International Conference on Reproductive Work, Care and Domestic Service

International Conference


UP Faculty of Arts and Humanities of University of Porto, Via Panorâmica Edgar Cardoso s / n, Porto

R&D building of the Faculty of Arts and Humanities of University of Porto, R. Interior da Faculdade de Direito 223, Porto

This conference aims to rescue the debate that has been taking place on the « care crisis » at the national and international level due to pandemic situation.


The pandemic situation has bluntly exposed the « care crisis » at the national and international level. However, for several decades, the combination of demographic, political and social dynamics has been transforming care provision and expanding the market for domestic and care services, maintaining and in some cases intensifying inequalities – including sexual division of labour, outsourcing, racialization, and the informal character of these segments of the labour market – and cleavages that run through international circuits and mobilities between the global South and North.

The growing recognition of the centrality of care (ILO, 2018) and the growing public debate on the functioning of infrastructures and modes of organizing care (Hirata, 2021) has been concomitant with greater attention to the forms of unpaid work, on which the reproduction of society and capital depends, and the rediscovery of the Theory of Social Reproduction in the field of social sciences (Bhattacharya, 2017).

This conference aims to rescue the debate that has been taking place on these questions, to which different areas of knowledge have contributed, from economics to history, from law to sociology, from social psychology to anthropology or cultural studies, seeking to contribute to the deepening of the field of « care studies » in Portugal, by merging knowledge, experiences and national and international projects.

4 – 6 March 2022
Porto, Portugal
and online


Sociology Institute – University of Porto; transform! europe

Scientific committee:

Carlos Manuel Gonçalves, Conceição Nogueira, Helena Hirata, Inês Barbosa, Inês Brasão, João Teixeira Lopes, José Soeiro, Manuel Abrantes, Nuno Dias, Sofia Cruz, Tânia Leão, Teresa Cunha, Tithi Bhattacharya.

Organising committee:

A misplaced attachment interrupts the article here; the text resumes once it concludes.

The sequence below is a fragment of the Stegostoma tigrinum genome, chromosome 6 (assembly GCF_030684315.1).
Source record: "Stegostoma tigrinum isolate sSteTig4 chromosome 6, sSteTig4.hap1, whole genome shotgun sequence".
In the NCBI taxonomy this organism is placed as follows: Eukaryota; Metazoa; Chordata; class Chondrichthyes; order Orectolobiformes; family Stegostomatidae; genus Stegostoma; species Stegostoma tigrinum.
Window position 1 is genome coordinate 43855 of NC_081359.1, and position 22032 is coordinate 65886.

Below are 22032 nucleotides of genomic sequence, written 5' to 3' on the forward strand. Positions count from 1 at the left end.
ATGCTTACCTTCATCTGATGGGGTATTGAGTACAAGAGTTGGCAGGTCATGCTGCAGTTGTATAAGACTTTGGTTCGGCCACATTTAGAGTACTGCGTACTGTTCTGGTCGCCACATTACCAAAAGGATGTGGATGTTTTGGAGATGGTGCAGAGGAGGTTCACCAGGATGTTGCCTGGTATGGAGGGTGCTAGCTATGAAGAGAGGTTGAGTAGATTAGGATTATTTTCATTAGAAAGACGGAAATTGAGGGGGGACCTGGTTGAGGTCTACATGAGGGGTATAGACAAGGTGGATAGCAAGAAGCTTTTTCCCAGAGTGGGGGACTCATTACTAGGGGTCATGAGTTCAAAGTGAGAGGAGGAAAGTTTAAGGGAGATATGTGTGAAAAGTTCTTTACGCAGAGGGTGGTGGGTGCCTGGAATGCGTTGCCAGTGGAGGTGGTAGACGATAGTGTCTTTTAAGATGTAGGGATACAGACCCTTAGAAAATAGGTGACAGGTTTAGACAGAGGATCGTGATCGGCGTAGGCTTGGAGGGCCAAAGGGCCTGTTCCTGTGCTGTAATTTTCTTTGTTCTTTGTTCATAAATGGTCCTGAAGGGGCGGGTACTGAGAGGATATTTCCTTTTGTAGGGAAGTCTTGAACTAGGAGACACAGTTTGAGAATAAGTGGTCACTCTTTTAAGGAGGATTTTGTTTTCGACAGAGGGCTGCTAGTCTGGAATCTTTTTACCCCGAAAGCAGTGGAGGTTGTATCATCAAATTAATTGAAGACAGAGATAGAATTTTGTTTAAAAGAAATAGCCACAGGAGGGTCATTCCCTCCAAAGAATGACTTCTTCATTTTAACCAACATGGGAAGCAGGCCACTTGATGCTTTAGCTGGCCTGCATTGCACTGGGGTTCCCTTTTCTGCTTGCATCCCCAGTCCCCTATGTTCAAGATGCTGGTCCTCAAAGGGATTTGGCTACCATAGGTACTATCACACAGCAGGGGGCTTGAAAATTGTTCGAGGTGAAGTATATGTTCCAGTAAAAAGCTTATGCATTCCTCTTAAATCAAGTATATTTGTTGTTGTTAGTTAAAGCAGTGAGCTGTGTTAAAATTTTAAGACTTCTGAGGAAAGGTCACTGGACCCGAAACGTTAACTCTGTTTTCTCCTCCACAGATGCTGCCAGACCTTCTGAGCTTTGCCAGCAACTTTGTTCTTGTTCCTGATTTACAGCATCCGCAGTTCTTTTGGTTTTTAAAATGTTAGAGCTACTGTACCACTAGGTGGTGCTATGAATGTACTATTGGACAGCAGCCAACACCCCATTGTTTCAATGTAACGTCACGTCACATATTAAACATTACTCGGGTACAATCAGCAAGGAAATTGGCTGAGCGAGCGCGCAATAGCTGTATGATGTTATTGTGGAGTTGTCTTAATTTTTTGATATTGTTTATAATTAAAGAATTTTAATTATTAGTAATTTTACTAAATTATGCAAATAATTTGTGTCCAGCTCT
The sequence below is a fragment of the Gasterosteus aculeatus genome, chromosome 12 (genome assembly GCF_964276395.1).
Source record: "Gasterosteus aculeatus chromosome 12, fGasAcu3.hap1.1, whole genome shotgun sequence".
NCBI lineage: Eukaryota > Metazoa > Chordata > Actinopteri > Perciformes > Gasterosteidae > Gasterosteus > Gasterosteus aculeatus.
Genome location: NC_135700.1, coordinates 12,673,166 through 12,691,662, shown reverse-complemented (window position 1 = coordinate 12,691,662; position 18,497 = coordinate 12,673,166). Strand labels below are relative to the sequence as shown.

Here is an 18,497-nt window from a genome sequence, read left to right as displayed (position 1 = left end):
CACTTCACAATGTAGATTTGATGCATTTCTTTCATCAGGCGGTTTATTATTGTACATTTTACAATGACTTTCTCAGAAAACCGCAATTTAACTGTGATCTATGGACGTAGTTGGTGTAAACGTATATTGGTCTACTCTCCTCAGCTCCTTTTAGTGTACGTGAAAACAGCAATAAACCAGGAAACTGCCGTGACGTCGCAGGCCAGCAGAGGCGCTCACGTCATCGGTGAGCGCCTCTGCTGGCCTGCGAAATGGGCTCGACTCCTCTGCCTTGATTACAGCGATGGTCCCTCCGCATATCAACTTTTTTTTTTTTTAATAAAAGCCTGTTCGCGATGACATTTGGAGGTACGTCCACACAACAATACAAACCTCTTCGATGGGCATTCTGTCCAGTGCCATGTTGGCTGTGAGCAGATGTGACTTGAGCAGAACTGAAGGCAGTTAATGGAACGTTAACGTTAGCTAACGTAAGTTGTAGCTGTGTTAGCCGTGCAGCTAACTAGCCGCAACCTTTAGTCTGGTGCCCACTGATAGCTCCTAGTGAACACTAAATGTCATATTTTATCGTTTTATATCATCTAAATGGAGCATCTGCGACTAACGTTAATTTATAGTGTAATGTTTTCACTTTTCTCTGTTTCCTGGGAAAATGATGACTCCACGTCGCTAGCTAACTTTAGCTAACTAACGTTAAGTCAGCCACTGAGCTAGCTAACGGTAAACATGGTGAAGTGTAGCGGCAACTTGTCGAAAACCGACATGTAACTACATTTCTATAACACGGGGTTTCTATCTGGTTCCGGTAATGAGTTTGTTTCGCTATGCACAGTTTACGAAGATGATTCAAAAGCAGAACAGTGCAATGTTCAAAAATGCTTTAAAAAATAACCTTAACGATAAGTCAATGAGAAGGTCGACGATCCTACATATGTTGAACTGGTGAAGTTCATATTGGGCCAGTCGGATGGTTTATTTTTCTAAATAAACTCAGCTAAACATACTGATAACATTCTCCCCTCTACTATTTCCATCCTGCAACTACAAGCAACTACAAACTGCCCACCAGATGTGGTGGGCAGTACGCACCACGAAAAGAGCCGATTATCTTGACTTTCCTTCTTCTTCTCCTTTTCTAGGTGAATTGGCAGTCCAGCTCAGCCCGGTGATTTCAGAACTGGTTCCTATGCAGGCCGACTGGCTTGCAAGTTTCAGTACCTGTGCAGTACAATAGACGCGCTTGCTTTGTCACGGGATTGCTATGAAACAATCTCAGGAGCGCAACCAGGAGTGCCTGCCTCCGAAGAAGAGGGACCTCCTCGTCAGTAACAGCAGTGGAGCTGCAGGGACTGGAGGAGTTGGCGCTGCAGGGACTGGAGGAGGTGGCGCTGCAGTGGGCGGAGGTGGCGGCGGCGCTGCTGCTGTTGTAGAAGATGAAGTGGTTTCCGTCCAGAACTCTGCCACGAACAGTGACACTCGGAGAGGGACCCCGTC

Inês Barbosa, José Soeiro, Sofia Cruz, Tânia Leão.


Friday, 4 March

Venue: R&D Building (Rua dos Bragas)

10:15 (CET): Opening

João Teixeira Lopes (IS-UP), Marga Ferré (transform! europe), and Sofia Cruz (member of the Organising Committee)

10:30 – 12:30 (CET): Plenary Conference – Faculty of Arts and Humanities

Tithi Bhattacharya, Professor and Director of the Department of Global Studies at Purdue University, with work focusing on the relations between colonialism, class, and gender. With Cinzia Arruzza, was one of the main organisers of the International Women’s March in the United States. Editor of Social Reproduction Theory: Remapping Class, Recentering Opression, published by Pluto Press in 2017 and author, with Cinzia Arruzza and Nancy Fraser of Feminism for the 99%, published in 2019 in several languages.

Moderation: Tânia Leão


14:00 – 15:30 (CET): Table 1: Work and care, between production and social reproduction
Table 2: Gender inequalities, sexual division, and parity in care

Venue: R&D Building (Rua dos Bragas)

Table 1


  • Tânia Leão


  • Andrea Peniche: What is work?
  • Pedro Perista and Heloísa Perista: Magnitudes and asymmetries of the value of unpaid care and domestic work of women and men in Portugal
  • Teresa Cunha: Artisanal feminist rationality in the production of a self-ethnography of care

Table 2


  • Joana Marques


  • Susan Sousa Machado: Work in the digital age: the issue of gender
  • Carolina Garraio, Jorge Peixoto Freitas, Sara Isabel Magalhães,Marisa Matias: Work-Life Conflict among HEI workers during COVID-19: A demands-resources approach
  • Tatiana Mendes and Manuela Tavares, UMAR: Feminist perspectives for gender equality at work and care

15:45 – 17:15 (CET): Table 3: Migration, gender and racialisation in paid domestic and care work
Table 4: Welfare State, social reproduction, well-being production and care policies

Table 3


  • Inês Tavares (Portuguese Inequality Observatory)


  • Nuno Dias (Dinâmia’CET-ISCTE): Rethinking the notion of « essential work » in the relationship between immigration and capitalism: axes of transformation in the care sector
  • Marcela Magalhães de Paula (CEB- Roma): Migrate to work, care to get sick:? « Italy syndrome » and psychic devastation due to the exploitation of care work
  • Marina Dias de Faria (CES): Migration and care: autobiographical narratives of mothers who emigrated from Brazil